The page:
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I've got a List of days in the month:

val days = List(31, 28, 31, ...)

I need to return a List with the cumulative sum of days:

val cumDays = List(31, 59, 90)

I've thought of using the fold operator:

(0 /: days)(_ + _)

but this will only return the final result (365), whereas I need the list of intermediate results.

Anyway I can do that elegantly?

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6 Answers

You can simply perform it:

daysInMonths.foldLeft((0, List[Int]()))
                     {(acu,i)=>(i+acu._1, i+acu._1 :: acu._2)}._2.reverse
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I'm not sure why everybody seems to insist on using some kind of folding, while you basically want to map the values to the cumulated values...

val daysInMonths = List(31, 28, 31, 30, 31, 30, 31, 31, 30, 31, 30, 31)

val cumulated = daysInMonths.map{var s = 0; d => {s += d; s}}

//--> List[Int] = List(31, 59, 90, 120, 151, 181, 212, 243, 273, 304, 334, 365)
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Because if there's one solution using a fold and another solution using mutable variables, most people (with an FP background) would chose the fold. –  sepp2k Jul 12 '10 at 9:59
5  
I don't see any problems with this: The var is not exposed, the solution is easy to understand, short and readable, and the calculation is efficient. Sure, usage of mutability should be limited and not overdone, but immutability is just a tool and not a dogma - at least in any language which offers mutability. –  Landei Jul 12 '10 at 11:30
1  
The definition of foldLeft uses vars, so using them here is fine IMO. Sometimes mutable data is more efficient and clearer, and this is a good example. –  Luigi Plinge Jul 24 '11 at 0:10
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Fold your list into a new list. On each iteration, append a value which is the sum of the head + the next input. Then reverse the entire thing.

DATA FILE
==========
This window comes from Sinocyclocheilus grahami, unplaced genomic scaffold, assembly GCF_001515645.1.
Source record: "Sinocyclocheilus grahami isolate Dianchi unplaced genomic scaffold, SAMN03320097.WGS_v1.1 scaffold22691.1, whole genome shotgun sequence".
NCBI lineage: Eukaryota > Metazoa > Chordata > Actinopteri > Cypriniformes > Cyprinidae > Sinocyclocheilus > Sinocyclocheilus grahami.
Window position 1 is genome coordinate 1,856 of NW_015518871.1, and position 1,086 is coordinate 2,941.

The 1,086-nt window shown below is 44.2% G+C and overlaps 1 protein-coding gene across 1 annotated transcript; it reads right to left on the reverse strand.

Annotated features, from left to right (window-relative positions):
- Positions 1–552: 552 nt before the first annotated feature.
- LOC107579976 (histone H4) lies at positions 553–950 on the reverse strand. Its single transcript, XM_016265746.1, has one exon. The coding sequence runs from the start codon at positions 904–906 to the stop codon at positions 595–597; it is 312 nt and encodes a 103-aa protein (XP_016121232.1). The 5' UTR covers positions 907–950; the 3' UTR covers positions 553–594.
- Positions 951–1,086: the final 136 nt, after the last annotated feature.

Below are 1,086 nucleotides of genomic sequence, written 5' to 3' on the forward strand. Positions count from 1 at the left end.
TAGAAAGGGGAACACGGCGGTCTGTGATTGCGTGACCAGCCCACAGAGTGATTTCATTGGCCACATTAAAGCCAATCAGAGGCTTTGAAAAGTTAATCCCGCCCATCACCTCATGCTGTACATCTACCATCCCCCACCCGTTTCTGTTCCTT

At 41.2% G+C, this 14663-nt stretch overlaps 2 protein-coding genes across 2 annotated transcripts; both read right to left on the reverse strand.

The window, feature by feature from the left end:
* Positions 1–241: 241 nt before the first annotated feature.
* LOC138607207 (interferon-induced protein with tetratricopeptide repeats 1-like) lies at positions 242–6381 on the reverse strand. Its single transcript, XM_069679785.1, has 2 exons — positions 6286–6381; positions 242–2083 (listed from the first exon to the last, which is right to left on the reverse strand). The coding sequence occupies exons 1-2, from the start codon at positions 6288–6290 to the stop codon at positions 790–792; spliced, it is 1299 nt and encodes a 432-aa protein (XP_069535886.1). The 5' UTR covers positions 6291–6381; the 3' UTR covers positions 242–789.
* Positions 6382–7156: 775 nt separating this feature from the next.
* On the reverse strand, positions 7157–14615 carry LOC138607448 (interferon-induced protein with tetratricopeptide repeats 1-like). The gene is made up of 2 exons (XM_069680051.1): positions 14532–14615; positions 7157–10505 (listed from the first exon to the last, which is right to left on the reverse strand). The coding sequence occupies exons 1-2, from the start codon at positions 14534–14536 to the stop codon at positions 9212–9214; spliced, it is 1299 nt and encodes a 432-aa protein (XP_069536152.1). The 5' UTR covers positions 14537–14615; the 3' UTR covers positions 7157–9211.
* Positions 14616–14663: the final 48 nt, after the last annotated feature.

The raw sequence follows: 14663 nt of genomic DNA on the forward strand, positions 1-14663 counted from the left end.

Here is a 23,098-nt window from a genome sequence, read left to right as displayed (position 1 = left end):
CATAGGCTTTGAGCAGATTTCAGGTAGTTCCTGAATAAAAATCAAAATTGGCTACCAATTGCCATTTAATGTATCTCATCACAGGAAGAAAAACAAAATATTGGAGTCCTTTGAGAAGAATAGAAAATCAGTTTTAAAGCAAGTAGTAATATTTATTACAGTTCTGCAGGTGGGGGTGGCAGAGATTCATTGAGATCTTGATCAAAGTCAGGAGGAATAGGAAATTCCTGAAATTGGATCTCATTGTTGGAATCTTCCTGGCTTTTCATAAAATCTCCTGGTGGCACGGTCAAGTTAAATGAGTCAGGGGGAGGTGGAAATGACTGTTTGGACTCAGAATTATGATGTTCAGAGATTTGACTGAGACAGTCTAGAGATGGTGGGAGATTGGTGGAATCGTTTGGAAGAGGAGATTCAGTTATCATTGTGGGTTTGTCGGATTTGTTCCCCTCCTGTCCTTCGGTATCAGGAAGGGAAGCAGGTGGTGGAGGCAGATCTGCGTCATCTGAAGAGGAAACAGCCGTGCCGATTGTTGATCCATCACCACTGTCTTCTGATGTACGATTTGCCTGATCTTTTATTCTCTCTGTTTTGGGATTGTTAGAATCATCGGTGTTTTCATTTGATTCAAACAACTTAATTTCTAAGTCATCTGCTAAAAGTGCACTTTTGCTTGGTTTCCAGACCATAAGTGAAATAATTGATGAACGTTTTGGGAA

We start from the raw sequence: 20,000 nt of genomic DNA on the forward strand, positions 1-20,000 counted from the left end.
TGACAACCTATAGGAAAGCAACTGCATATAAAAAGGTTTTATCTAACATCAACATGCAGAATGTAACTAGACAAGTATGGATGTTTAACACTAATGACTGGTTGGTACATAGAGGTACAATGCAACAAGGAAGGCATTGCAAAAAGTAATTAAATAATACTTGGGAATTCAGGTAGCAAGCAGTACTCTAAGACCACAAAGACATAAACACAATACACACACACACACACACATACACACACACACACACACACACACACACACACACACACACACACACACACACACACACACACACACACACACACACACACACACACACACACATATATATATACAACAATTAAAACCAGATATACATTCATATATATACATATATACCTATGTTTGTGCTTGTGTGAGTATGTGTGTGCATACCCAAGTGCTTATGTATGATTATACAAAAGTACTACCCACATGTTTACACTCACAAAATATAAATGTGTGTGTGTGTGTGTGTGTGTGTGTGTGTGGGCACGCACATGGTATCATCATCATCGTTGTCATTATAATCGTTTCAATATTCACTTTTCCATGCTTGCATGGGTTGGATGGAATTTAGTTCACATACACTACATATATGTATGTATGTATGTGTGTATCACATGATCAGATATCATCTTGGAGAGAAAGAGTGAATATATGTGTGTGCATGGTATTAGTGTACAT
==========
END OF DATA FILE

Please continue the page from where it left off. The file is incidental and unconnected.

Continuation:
scala> val daysInMonths = List(31, 28, 31, 30, 31, 30, 31, 31, 30, 31, 30, 31)
daysInMonths: List[Int] = List(31, 28, 31, 30, 31, 30, 31, 31, 30, 31, 30, 31)

scala> daysInMonths.foldLeft(Nil: List[Int]) { (acc,next) => 
     | acc.firstOption.map(_+next).getOrElse(next) :: acc    
     | }.reverse                                             
res1: List[Int] = List(31, 59, 90, 120, 151, 181, 212, 243, 273, 304, 334, 365)
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Works on 2.7.7:

def stepSum (sums: List [Int], steps: List [Int]) : List [Int] = steps match { 
     case Nil => sums.reverse.tail                                                  
     case x :: xs => stepSum (sums.head + x :: sums, steps.tail) }

days
res10: List[Int] = List(31, 28, 31, 30, 31)

stepSum (List (0), days) 
res11: List[Int] = List(31, 59, 90, 120, 151)
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Scala 2.8 has the methods scanLeft and scanRight which do exactly that.

For 2.7 you can define your own scanLeft like this:

def scanLeft[a,b](xs:Iterable[a])(s:b)(f : (b,a) => b) =
  xs.foldLeft(List(s))( (acc,x) => f(acc(0), x) :: acc).reverse

And then use it like this:

scala> scanLeft(List(1,2,3))(0)(_+_)
res1: List[Int] = List(0, 1, 3, 6)
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Thanks, but I can only use Scala 2.7 for now... –  lindelof Jul 11 '10 at 23:07
    
Finally! I really couldn't believe that this common (?) problem did not have an existing abstraction. Thanks for pointing this out. –  MEMark Apr 21 '13 at 13:25
    
Also List(1, 2, 3).scanLeft(0)(_+_). –  Jus12 Mar 16 at 19:49
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Fold into a list instead of an integer. Use pair (partial list with the accumulated values, accumulator with the last sum) as state in the fold.

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Interesting, any code sample? –  lindelof Jul 11 '10 at 23:07
    
Basically the definition of scan given by sepp2k. –  Mau Jul 11 '10 at 23:24
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